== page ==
First of all, a bit of housekeeping:
I've been nominated (by myself, don't get all up in my bidness - but I was encouraged to nominate those, so there! - wow, did I just get cranky!) to speak as a Voices of the Year at the BlogHer Conference for two posts. I would really, really love to read one of these posts. IF and only IF you liked them, and think that they would be a good piece to read to a wider audience - would you consider voting? Post #1 is the one that talks about the trip to the mall with my son and Post #2 is about having faith. You can read both of them before you vote. Please and thank you and you look so very pretty today.
Item the second: I did a car review for my good friend Chris and it's live here. It's only the second car review I've done, so be kind.
Now, on to the show.
Books I've read lately, and my thoughts on them - this is probably going to be long, so I'm going to use the "read more" click through option that some of you don't like. I'm super sorry in advance. It just seems to be a gigantic wall of text.
I read a lot, y'all.
And the way I can read so much? Well, you should see the pile of paperwork sitting here on my desk. I work. I cook. I clean. I do laundry. I care for the shorties (maybe that should have come first...)
And then I read. I don't watch TV, unless it's Downton Abbey, Call The Midwife or Funeral Boss (man, do I love that show.)
I just - read.
The Charm School (Nelson DeMille) - probably one of my favorite books. I am not typically a spy novel person, but the premise of this - that our POW's from the Vietnam War were traded to Russia and forced to train the Russian soldiers to become American Impersonators - sent shivers down my spine. It was an awesome book 5 stars out of 5.
Columbine (Dave Cullen) - the story of the Columbine shooting, carefully pieced together from reports and interviews. I haven't finished this one yet - I'm finding it fascinating, but so dark at times that I have to stop. I think we need to completely rewire how we deal with people who have mental illness. 4 out of 5 stars.
The Kid (Dan Savage) - I have no idea how I got on this book. It was at times a bit too much - I'm not super interested in reading details of sex, gay or straight - but I was rooting for the two of them to get a baby all the way through the book. A super interesting read on a world I know little about - adoption. 4 stars out of 5.
Instant Mom (Nia Vardalos) - I LOVE Nia Vardalos. LOVED her in My Big Fat Greek Wedding, and love her to this day. She's so down to earth I often feel (erroneously) that we could be friends in real life. This was another adoption story, and it got me from the beginning and didn't let go. I was caught up in all of it - would they get a baby? Would the little girl talk? Would it all work out? 5 stars out of 5, stay up late reading.
War Bride Club (Soraya Lane) - this was a cheap book that I stumbled across and downloaded because the premise was good. WWII is my favorite period of history, and War Brides have held a place in my interest for a long while. What made women mary men they'd only known briefly, and then they shipped off? What was it like for them? This followed the lives of 4 women. It was good, but not amazing. 3 out of 5 stars.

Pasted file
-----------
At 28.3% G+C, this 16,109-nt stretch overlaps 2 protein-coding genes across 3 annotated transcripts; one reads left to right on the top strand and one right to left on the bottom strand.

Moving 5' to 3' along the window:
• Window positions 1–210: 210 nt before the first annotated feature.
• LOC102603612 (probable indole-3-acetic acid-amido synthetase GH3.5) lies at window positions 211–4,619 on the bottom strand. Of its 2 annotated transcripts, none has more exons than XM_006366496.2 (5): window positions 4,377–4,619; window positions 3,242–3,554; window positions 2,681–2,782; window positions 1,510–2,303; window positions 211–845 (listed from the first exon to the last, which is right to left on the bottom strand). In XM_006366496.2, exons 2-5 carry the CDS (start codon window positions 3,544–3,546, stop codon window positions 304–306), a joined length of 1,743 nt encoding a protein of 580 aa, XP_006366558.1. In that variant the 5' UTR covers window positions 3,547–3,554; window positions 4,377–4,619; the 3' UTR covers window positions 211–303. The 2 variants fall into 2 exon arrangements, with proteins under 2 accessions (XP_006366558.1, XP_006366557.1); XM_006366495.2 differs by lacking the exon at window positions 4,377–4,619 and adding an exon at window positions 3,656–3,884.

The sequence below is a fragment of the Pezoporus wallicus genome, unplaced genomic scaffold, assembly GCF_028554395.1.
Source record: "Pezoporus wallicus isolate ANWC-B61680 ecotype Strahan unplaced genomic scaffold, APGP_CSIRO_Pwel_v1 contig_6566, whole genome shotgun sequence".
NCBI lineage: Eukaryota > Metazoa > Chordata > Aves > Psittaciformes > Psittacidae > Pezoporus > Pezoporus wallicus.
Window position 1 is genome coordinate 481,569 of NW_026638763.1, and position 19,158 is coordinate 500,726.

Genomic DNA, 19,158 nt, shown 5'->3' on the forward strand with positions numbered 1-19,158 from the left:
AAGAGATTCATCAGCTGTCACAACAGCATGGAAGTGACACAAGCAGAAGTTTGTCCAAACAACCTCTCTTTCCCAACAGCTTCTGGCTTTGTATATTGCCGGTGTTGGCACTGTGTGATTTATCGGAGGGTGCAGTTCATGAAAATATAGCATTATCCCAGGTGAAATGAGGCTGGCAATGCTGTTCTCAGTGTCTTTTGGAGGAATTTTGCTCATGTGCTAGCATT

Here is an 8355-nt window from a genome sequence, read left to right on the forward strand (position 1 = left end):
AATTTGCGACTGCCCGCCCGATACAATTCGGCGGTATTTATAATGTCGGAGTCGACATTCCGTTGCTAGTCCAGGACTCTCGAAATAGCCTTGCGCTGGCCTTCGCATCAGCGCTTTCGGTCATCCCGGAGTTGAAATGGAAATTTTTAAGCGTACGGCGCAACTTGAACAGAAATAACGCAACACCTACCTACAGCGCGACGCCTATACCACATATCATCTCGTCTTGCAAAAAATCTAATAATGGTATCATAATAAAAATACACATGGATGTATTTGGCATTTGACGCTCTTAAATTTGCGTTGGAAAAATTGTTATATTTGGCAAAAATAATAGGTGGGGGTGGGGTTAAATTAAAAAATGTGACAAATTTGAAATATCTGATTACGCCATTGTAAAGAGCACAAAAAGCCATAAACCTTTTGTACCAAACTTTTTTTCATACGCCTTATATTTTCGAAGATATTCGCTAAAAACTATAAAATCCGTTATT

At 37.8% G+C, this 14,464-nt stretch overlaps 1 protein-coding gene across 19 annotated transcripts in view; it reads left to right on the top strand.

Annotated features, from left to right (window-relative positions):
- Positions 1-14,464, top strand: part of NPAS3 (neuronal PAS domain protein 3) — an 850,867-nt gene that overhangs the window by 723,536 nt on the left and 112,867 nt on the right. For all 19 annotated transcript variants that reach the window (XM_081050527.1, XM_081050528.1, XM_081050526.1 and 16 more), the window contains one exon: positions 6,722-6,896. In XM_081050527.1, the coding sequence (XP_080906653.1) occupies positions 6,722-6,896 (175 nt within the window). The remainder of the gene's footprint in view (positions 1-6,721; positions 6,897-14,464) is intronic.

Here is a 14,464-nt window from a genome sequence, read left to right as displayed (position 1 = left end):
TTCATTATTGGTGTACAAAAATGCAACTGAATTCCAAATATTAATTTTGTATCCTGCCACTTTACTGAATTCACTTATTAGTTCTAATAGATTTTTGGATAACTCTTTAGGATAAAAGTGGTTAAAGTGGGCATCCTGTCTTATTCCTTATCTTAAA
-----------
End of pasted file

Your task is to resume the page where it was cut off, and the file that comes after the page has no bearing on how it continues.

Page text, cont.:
The Storyteller (Jodi Picoult) - I love a good book, and Jodi Picoult usually obliges. This one wasn't quite as good as some of her others, but it was still good. The main character avoids people, due to an accident that left her scarred. When she meets and older gentleman, his story shocks her - and when she hears the full extent of his life, and what he asks of her - it really got good. It was a bit confusing, as the story switched between voices, and one voice was a much better read than the others. 4 stars out of 5.
This is Where I Leave You (Jonathan Trooper) - Judd's wife has an affair and their marriage breaks up. Judd's dad dies and his final request is that the entire, somewhat disjointed and unconventional, family - sit shiva. Very funny, touching and, at some times, sentimental. 4 stars out of 5.
Between Shades of Gray (Ruta Sepetys) - Not "The book", but something totally different. This book was at times horrifying, touching, shocking and heartfelt. Parts of it made my stomach turn. The story of a 15 year old Lithuanian girl who is taken as a prisoner of war during WWII and forced to work in Siberian Labor camps, this book stayed with me for a long time after I finished it. 5 stars out of 5, but a tough read.
Gun Machine (Warren Ellis) - a mystery - why are there so many guns stacked high in a NY apartment, and how are they all connected to murders? Whose apartment is it? Who is the murderer? Who will die next? A bit gory, a bit scattered, a bit too many coincidences - but still entertaining. 3 out of 5 stars.
Touch and Go (Lisa Gardner) - I love this author, and this was a good read, although not one of her best. A family disappears, and Tessa Leoni has to solve the crime. They were the perfect American Family, and they disappeared without a trace, with no ransom demands, leaving all cell phones on the counter. Who took them? Why are they in an abandoned prison? I was pleased that I was able to figure it out by the end. 3.5 starts out of 5.
Wife 22 (Melanie Gideon) - The main character is bored in her marriage, and she decides to take part in an anoymous marriage survey - she is given the name Wife 22 for anonymity. It's a bit of a twist at the end, but somewhat predictable. 3 stars out of 5.
A Midwife's Story (Penny Armstrong) - the tale of a midwife to the Amish, I thoroughly enjoyed both the birth stories and the lessons on Amish life. 4 out of 5 stars.
There! Go find a good book -and what can you recommend for me?